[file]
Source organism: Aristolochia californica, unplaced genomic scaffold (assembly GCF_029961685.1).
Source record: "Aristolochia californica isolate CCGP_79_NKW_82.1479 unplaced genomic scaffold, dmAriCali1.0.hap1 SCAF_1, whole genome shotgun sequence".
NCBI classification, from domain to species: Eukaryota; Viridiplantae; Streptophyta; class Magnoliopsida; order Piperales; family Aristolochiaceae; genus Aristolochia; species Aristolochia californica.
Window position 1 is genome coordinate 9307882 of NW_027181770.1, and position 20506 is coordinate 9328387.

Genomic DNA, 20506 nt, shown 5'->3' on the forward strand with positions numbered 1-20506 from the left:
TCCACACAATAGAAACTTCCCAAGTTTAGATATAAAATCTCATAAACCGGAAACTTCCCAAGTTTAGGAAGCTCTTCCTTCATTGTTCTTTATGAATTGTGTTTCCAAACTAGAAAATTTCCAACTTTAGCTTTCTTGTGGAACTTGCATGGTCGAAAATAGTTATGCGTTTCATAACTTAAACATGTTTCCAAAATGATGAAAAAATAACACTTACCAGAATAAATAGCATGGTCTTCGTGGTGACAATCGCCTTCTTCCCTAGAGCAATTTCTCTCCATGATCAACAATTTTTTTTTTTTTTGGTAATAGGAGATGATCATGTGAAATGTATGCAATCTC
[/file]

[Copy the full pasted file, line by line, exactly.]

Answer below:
Source organism: Aristolochia californica, unplaced genomic scaffold (assembly GCF_029961685.1).
Source record: "Aristolochia californica isolate CCGP_79_NKW_82.1479 unplaced genomic scaffold, dmAriCali1.0.hap1 SCAF_1, whole genome shotgun sequence".
NCBI classification, from domain to species: Eukaryota; Viridiplantae; Streptophyta; class Magnoliopsida; order Piperales; family Aristolochiaceae; genus Aristolochia; species Aristolochia californica.
Window position 1 is genome coordinate 9307882 of NW_027181770.1, and position 20506 is coordinate 9328387.

Genomic DNA, 20506 nt, shown 5'->3' on the forward strand with positions numbered 1-20506 from the left:
TCCACACAATAGAAACTTCCCAAGTTTAGATATAAAATCTCATAAACCGGAAACTTCCCAAGTTTAGGAAGCTCTTCCTTCATTGTTCTTTATGAATTGTGTTTCCAAACTAGAAAATTTCCAACTTTAGCTTTCTTGTGGAACTTGCATGGTCGAAAATAGTTATGCGTTTCATAACTTAAACATGTTTCCAAAATGATGAAAAAATAACACTTACCAGAATAAATAGCATGGTCTTCGTGGTGACAATCGCCTTCTTCCCTAGAGCAATTTCTCTCCATGATCAACAATTTTTTTTTTTTTTGGTAATAGGAGATGATCATGTGAAATGTATGCAATCTC